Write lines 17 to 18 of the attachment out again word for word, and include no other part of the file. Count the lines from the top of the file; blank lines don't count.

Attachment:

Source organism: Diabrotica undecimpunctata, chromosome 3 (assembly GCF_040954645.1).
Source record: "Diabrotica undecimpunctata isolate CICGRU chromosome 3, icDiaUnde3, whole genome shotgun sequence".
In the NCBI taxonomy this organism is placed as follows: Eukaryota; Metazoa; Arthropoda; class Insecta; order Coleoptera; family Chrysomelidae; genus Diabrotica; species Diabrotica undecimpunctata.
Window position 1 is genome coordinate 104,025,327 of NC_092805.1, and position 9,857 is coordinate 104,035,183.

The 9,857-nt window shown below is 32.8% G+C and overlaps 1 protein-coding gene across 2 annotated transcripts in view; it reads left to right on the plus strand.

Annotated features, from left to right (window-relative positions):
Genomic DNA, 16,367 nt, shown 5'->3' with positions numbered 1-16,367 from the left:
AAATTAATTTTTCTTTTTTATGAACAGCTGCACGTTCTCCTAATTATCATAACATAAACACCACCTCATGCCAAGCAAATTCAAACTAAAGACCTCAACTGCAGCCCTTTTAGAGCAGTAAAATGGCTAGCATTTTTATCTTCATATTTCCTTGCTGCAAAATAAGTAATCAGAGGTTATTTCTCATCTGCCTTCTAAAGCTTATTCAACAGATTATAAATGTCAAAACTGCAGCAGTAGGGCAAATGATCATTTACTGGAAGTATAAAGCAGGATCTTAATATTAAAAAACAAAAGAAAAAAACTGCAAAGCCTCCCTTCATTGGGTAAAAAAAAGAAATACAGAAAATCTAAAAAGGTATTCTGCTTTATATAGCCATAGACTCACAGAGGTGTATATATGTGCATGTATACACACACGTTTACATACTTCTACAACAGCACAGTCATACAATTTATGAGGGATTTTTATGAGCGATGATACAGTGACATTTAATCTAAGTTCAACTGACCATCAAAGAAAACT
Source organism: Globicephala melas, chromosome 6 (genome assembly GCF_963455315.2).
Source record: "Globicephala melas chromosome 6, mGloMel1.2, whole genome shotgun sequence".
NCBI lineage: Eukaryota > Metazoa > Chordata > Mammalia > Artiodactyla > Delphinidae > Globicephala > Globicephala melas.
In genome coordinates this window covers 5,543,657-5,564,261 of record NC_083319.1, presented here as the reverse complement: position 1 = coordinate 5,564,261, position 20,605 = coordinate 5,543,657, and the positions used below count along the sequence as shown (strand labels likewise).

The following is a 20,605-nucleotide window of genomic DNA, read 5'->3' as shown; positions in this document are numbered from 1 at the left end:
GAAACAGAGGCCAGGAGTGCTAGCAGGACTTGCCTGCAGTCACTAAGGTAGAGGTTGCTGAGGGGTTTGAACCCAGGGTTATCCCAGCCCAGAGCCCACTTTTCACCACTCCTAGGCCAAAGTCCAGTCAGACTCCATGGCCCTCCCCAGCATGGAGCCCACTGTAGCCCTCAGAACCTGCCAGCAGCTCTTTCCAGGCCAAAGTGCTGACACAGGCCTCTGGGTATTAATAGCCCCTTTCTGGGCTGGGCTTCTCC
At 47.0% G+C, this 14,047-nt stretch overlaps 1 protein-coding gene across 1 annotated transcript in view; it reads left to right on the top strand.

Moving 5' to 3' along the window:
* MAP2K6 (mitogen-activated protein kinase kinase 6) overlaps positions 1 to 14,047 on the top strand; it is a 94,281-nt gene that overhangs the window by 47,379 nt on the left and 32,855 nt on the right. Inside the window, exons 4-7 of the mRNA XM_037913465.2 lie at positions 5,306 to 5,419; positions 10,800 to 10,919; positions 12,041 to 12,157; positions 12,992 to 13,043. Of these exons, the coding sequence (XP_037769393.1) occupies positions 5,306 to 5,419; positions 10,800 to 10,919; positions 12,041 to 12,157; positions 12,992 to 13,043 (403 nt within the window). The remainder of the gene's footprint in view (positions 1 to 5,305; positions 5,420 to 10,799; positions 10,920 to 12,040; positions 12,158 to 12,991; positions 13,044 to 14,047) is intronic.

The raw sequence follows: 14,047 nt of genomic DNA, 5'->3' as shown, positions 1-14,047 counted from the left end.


* MAP2K6 (mitogen-activated protein kinase kinase 6) overlaps positions 1 to 14,047 on the top strand; it is a 94,281-nt gene that overhangs the window by 47,379 nt on the left and 32,855 nt on the right. Inside the window, exons 4-7 of the mRNA XM_037913465.2 lie at positions 5,306 to 5,419; positions 10,800 to 10,919; positions 12,041 to 12,157; positions 12,992 to 13,043. Of these exons, the coding sequence (XP_037769393.1) occupies positions 5,306 to 5,419; positions 10,800 to 10,919; positions 12,041 to 12,157; positions 12,992 to 13,043 (403 nt within the window). The remainder of the gene's footprint in view (positions 1 to 5,305; positions 5,420 to 10,799; positions 10,920 to 12,040; positions 12,158 to 12,991; positions 13,044 to 14,047) is intronic.

The raw sequence follows: 14,047 nt of genomic DNA, 5'->3' as shown, positions 1-14,047 counted from the left end.